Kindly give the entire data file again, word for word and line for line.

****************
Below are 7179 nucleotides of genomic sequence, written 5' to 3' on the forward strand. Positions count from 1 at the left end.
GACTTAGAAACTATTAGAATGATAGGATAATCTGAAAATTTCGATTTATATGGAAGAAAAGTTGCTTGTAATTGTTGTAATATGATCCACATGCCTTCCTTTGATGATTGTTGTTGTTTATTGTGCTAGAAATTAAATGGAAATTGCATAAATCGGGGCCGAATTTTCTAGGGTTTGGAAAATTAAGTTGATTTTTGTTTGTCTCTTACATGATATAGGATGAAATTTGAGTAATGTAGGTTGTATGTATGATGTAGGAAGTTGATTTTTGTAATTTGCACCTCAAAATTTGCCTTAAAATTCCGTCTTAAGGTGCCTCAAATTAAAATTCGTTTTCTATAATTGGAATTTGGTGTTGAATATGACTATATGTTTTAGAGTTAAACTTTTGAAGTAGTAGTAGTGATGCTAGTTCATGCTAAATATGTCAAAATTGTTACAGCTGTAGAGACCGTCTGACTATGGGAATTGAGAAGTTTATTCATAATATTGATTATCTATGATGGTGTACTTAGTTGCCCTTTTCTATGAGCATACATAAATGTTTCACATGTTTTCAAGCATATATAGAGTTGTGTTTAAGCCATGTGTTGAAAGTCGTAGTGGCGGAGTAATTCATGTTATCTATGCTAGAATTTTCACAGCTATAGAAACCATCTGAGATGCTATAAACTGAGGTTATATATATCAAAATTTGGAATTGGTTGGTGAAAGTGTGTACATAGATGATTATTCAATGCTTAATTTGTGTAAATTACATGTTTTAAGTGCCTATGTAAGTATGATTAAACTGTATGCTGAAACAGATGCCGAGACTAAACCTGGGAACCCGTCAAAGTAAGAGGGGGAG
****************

Below are 7179 nucleotides of genomic sequence, written 5' to 3' on the forward strand. Positions count from 1 at the left end.
GACTTAGAAACTATTAGAATGATAGGATAATCTGAAAATTTCGATTTATATGGAAGAAAAGTTGCTTGTAATTGTTGTAATATGATCCACATGCCTTCCTTTGATGATTGTTGTTGTTTATTGTGCTAGAAATTAAATGGAAATTGCATAAATCGGGGCCGAATTTTCTAGGGTTTGGAAAATTAAGTTGATTTTTGTTTGTCTCTTACATGATATAGGATGAAATTTGAGTAATGTAGGTTGTATGTATGATGTAGGAAGTTGATTTTTGTAATTTGCACCTCAAAATTTGCCTTAAAATTCCGTCTTAAGGTGCCTCAAATTAAAATTCGTTTTCTATAATTGGAATTTGGTGTTGAATATGACTATATGTTTTAGAGTTAAACTTTTGAAGTAGTAGTAGTGATGCTAGTTCATGCTAAATATGTCAAAATTGTTACAGCTGTAGAGACCGTCTGACTATGGGAATTGAGAAGTTTATTCATAATATTGATTATCTATGATGGTGTACTTAGTTGCCCTTTTCTATGAGCATACATAAATGTTTCACATGTTTTCAAGCATATATAGAGTTGTGTTTAAGCCATGTGTTGAAAGTCGTAGTGGCGGAGTAATTCATGTTATCTATGCTAGAATTTTCACAGCTATAGAAACCATCTGAGATGCTATAAACTGAGGTTATATATATCAAAATTTGGAATTGGTTGGTGAAAGTGTGTACATAGATGATTATTCAATGCTTAATTTGTGTAAATTACATGTTTTAAGTGCCTATGTAAGTATGATTAAACTGTATGCTGAAACAGATGCCGAGACTAAACCTGGGAACCCGTCAAAGTAAGAGGGGGAG